The Canada Training Benefit unveiled by the federal government is designed to help create a skilled workforce for Canadian employers, according to the 2019 budget.
The new program will be launched with an investment of $1.7 billion over five years, starting in 2019-20, and $586.5 million per year each year thereafter.
One component of the new training package is a non-taxable Canada Training Credit for workers between the ages of 25 and 64 through which credits of $250 are accumulated each year, up to a lifetime limit of $5,000. The credit can be used to fund up to half the costs of enrolling in a training program at colleges, universities and eligible institutions providing occupational skills training, beginning in 2020.
Finance Minister Bill Morneau said in his budget speech the program “will give working Canadians greater confidence about their ability to provide for their families down the road.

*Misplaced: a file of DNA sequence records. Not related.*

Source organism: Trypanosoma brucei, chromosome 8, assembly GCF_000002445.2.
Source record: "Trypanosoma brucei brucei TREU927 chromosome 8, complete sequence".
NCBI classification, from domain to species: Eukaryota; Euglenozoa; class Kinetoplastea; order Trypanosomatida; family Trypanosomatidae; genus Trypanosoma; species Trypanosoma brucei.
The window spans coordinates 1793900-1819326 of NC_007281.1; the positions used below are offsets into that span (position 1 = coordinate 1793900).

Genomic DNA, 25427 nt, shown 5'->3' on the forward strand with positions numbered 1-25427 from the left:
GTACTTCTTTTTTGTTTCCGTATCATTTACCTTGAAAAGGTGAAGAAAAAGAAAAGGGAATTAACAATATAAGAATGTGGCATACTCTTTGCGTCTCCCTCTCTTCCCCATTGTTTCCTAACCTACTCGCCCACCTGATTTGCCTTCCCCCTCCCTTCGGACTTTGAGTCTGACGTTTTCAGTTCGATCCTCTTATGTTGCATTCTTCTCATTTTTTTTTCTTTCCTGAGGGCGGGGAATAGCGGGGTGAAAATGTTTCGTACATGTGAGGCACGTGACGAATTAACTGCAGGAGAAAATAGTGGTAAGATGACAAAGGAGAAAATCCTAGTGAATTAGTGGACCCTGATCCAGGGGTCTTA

“For employers, it will mean a workforce that has the skills and confidence needed to help grow the businesses, and our economy.”
The budget said the program would “provide income support during training and offer job protection so that workers can take the time they need to keep their skills relevant and in-demand.”
The program also includes support during training through the Employment Insurance (EI) program. Workers will be eligible to receive up to four weeks of income support through the EI program, with those taking training and not receiving their regular pay eligible for support for living expenses such as rent, utilities and groceries.
The EI training support will cover 55 per cent of average weekly earnings. Workers need to accumulate 600 hours of insurable employment in their qualifying period to be eligible.
The budget said the government will work with the provinces to develop leave programs to enable workers are able to keep their jobs while undergoing a training program.
Employers will also be eligible to receive a new EI Small Business Premium Rebate as part of the package.